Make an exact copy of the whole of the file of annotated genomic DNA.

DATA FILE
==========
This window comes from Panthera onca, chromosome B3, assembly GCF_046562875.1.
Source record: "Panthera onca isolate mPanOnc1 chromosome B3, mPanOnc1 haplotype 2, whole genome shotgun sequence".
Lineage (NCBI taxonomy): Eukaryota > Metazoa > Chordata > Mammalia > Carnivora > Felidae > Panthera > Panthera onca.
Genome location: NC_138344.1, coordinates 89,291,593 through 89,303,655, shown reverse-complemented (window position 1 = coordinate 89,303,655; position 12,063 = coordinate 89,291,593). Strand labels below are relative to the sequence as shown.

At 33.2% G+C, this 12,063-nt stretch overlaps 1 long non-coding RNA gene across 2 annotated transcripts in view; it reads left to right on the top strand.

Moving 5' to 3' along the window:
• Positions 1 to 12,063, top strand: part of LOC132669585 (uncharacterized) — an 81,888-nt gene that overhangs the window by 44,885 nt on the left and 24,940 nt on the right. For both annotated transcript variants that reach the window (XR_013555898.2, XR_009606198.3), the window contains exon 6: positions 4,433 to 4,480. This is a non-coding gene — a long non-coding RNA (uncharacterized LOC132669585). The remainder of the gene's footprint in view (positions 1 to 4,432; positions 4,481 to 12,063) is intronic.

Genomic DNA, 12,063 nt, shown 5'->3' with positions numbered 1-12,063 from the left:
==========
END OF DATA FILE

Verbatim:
This window comes from Panthera onca, chromosome B3, assembly GCF_046562875.1.
Source record: "Panthera onca isolate mPanOnc1 chromosome B3, mPanOnc1 haplotype 2, whole genome shotgun sequence".
Lineage (NCBI taxonomy): Eukaryota > Metazoa > Chordata > Mammalia > Carnivora > Felidae > Panthera > Panthera onca.
Genome location: NC_138344.1, coordinates 89,291,593 through 89,303,655, shown reverse-complemented (window position 1 = coordinate 89,303,655; position 12,063 = coordinate 89,291,593). Strand labels below are relative to the sequence as shown.

At 33.2% G+C, this 12,063-nt stretch overlaps 1 long non-coding RNA gene across 2 annotated transcripts in view; it reads left to right on the top strand.

Moving 5' to 3' along the window:
• Positions 1 to 12,063, top strand: part of LOC132669585 (uncharacterized) — an 81,888-nt gene that overhangs the window by 44,885 nt on the left and 24,940 nt on the right. For both annotated transcript variants that reach the window (XR_013555898.2, XR_009606198.3), the window contains exon 6: positions 4,433 to 4,480. This is a non-coding gene — a long non-coding RNA (uncharacterized LOC132669585). The remainder of the gene's footprint in view (positions 1 to 4,432; positions 4,481 to 12,063) is intronic.

Genomic DNA, 12,063 nt, shown 5'->3' with positions numbered 1-12,063 from the left: